Keynes explained the differences between marginal propensity to consume (thus boosting real consumption in a society) and marginal propensity to invest (when rich people are given more money, they do not spend it but – instead – invest it; these days, this probably means speculation in financial and commodity markets).
    The solution is simple: give money to poor people and take it away from rich people. How? Increase tax rates on the incomes of rich people and large corporations while also making cash welfare payments to the poorest members of society.
    The poor will immediately spend their increased income, thus boosting real demand for goods and services, which leads to increased employment, which will lead to increased tax payments to central government, thus helping to reduce central government deficits.
    Central government should also invest long-term in capital projects which will enhance and improve social infrastructures for the future benefit of future generations.
    Why is this simple Keynesian model so hard for central bankers and government ministers to understand?
    Are they all too stupid to get the simplicity of it?
    Where Keynes’ ideas need updating is that governments need to combine together so that they all act in unison, thus ensuring that the benefit of added initial expenditure benefits all the states involved.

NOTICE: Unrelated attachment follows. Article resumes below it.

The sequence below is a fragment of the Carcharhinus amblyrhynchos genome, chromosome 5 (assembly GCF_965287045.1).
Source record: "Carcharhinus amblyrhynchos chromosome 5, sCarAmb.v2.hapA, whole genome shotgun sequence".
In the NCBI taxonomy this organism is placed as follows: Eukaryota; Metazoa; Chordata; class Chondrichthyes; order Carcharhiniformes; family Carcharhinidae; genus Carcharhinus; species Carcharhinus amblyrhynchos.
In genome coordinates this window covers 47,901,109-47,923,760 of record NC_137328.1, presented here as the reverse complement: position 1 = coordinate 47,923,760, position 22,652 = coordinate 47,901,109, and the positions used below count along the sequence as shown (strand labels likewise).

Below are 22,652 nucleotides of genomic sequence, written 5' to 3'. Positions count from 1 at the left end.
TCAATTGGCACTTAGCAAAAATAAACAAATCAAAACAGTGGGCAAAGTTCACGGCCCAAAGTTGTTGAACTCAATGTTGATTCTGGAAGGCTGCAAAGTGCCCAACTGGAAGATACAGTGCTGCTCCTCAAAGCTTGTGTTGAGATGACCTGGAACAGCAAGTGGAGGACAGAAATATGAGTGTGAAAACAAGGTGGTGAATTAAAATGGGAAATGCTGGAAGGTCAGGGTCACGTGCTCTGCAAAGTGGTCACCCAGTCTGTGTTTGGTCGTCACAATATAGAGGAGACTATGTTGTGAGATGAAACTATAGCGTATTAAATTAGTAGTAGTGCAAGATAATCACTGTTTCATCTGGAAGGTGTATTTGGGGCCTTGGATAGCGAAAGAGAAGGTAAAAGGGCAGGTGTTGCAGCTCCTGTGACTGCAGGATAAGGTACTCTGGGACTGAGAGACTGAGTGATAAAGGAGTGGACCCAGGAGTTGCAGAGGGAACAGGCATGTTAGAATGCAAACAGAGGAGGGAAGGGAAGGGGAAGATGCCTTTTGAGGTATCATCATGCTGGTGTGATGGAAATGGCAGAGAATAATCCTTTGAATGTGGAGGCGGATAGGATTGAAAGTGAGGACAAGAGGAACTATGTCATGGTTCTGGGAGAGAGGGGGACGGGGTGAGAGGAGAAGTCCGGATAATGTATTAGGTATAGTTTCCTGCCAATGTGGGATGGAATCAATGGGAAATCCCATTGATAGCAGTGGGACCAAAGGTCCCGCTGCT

• john sounds like the government we have now “”welfare for the so-called poor””and his last statement “”all government such act in unison ,is a globalist idea.must be a rothchild agneda agent.

      • What part of the term ‘banksters’ did you not understand?
        Rothschild is a bankster, as his exploitation of Israel’s illegally grabbed and occupied Golan Heights, along with Cheney and Murdoch, shows.
        Right now, the politicians and media in Britain are describing someone called Green – who wrecked British Homes Stores – as the “unacceptable” face of modern capitalism.
        Why, I simply do not know?
        Green – like Rothschild, Murdoch, Cheyney, et. al. – represents the TRUE face of modern capitalism. They don’t make or create anything.
        All they do is asset-strip everything in sight for their own selfish benefit.
        They are the reason western economies don’t work as they used to.